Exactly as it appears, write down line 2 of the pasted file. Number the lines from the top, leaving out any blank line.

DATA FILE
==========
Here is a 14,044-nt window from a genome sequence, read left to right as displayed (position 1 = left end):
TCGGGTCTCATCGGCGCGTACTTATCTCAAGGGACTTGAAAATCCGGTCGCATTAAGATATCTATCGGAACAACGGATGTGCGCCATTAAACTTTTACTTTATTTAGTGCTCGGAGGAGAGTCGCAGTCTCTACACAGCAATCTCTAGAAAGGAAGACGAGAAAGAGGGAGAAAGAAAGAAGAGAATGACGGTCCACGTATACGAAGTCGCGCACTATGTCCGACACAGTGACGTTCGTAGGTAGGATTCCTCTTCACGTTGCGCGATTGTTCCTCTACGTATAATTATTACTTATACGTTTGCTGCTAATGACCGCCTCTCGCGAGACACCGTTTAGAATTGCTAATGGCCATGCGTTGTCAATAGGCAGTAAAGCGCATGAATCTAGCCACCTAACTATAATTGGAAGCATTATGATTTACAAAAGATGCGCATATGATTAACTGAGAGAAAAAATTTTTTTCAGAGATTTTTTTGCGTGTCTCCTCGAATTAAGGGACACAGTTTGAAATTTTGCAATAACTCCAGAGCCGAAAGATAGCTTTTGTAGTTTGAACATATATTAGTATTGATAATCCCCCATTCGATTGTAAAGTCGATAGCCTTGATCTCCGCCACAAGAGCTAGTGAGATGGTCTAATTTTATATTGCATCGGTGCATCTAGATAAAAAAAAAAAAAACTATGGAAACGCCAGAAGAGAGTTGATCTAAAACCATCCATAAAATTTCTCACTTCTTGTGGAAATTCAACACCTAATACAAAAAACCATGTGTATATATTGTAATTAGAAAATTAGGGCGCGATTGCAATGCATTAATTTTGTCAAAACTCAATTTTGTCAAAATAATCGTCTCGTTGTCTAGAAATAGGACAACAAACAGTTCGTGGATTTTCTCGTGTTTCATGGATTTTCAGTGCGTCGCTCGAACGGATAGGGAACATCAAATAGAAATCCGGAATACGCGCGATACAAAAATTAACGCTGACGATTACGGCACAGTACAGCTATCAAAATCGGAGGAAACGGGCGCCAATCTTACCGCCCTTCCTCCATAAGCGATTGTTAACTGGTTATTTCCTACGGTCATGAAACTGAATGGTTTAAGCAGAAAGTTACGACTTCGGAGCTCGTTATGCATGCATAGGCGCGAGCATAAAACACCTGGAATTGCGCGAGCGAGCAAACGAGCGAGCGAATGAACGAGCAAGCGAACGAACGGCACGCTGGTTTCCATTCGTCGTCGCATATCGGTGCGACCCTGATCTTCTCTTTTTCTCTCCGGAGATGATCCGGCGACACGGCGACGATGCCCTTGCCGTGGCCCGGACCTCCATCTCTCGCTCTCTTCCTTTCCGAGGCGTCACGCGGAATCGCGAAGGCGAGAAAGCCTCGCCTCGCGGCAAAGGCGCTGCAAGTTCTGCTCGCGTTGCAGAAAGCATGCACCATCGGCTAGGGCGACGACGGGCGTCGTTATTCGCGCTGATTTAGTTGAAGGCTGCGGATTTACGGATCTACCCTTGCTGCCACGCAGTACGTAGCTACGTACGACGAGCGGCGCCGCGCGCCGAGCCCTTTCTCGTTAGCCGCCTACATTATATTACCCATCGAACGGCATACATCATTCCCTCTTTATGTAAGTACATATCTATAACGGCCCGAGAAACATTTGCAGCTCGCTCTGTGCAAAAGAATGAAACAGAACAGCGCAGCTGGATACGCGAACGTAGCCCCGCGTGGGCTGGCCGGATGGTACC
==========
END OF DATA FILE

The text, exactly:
TCGGGTCTCATCGGCGCGTACTTATCTCAAGGGACTTGAAAATCCGGTCGCATTAAGATATCTATCGGAACAACGGATGTGCGCCATTAAACTTTTACTTTATTTAGTGCTCGGAGGAGAGTCGCAGTCTCTACACAGCAATCTCTAGAAAGGAAGACGAGAAAGAGGGAGAAAGAAAGAAGAGAATGACGGTCCACGTATACGAAGTCGCGCACTATGTCCGACACAGTGACGTTCGTAGGTAGGATTCCTCTTCACGTTGCGCGATTGTTCCTCTACGTATAATTATTACTTATACGTTTGCTGCTAATGACCGCCTCTCGCGAGACACCGTTTAGAATTGCTAATGGCCATGCGTTGTCAATAGGCAGTAAAGCGCATGAATCTAGCCACCTAACTATAATTGGAAGCATTATGATTTACAAAAGATGCGCATATGATTAACTGAGAGAAAAAATTTTTTTCAGAGATTTTTTTGCGTGTCTCCTCGAATTAAGGGACACAGTTTGAAATTTTGCAATAACTCCAGAGCCGAAAGATAGCTTTTGTAGTTTGAACATATATTAGTATTGATAATCCCCCATTCGATTGTAAAGTCGATAGCCTTGATCTCCGCCACAAGAGCTAGTGAGATGGTCTAATTTTATATTGCATCGGTGCATCTAGATAAAAAAAAAAAAAACTATGGAAACGCCAGAAGAGAGTTGATCTAAAACCATCCATAAAATTTCTCACTTCTTGTGGAAATTCAACACCTAATACAAAAAACCATGTGTATATATTGTAATTAGAAAATTAGGGCGCGATTGCAATGCATTAATTTTGTCAAAACTCAATTTTGTCAAAATAATCGTCTCGTTGTCTAGAAATAGGACAACAAACAGTTCGTGGATTTTCTCGTGTTTCATGGATTTTCAGTGCGTCGCTCGAACGGATAGGGAACATCAAATAGAAATCCGGAATACGCGCGATACAAAAATTAACGCTGACGATTACGGCACAGTACAGCTATCAAAATCGGAGGAAACGGGCGCCAATCTTACCGCCCTTCCTCCATAAGCGATTGTTAACTGGTTATTTCCTACGGTCATGAAACTGAATGGTTTAAGCAGAAAGTTACGACTTCGGAGCTCGTTATGCATGCATAGGCGCGAGCATAAAACACCTGGAATTGCGCGAGCGAGCAAACGAGCGAGCGAATGAACGAGCAAGCGAACGAACGGCACGCTGGTTTCCATTCGTCGTCGCATATCGGTGCGACCCTGATCTTCTCTTTTTCTCTCCGGAGATGATCCGGCGACACGGCGACGATGCCCTTGCCGTGGCCCGGACCTCCATCTCTCGCTCTCTTCCTTTCCGAGGCGTCACGCGGAATCGCGAAGGCGAGAAAGCCTCGCCTCGCGGCAAAGGCGCTGCAAGTTCTGCTCGCGTTGCAGAAAGCATGCACCATCGGCTAGGGCGACGACGGGCGTCGTTATTCGCGCTGATTTAGTTGAAGGCTGCGGATTTACGGATCTACCCTTGCTGCCACGCAGTACGTAGCTACGTACGACGAGCGGCGCCGCGCGCCGAGCCCTTTCTCGTTAGCCGCCTACATTATATTACCCATCGAACGGCATACATCATTCCCTCTTTATGTAAGTACATATCTATAACGGCCCGAGAAACATTTGCAGCTCGCTCTGTGCAAAAGAATGAAACAGAACAGCGCAGCTGGATACGCGAACGTAGCCCCGCGTGGGCTGGCCGGATGGTACC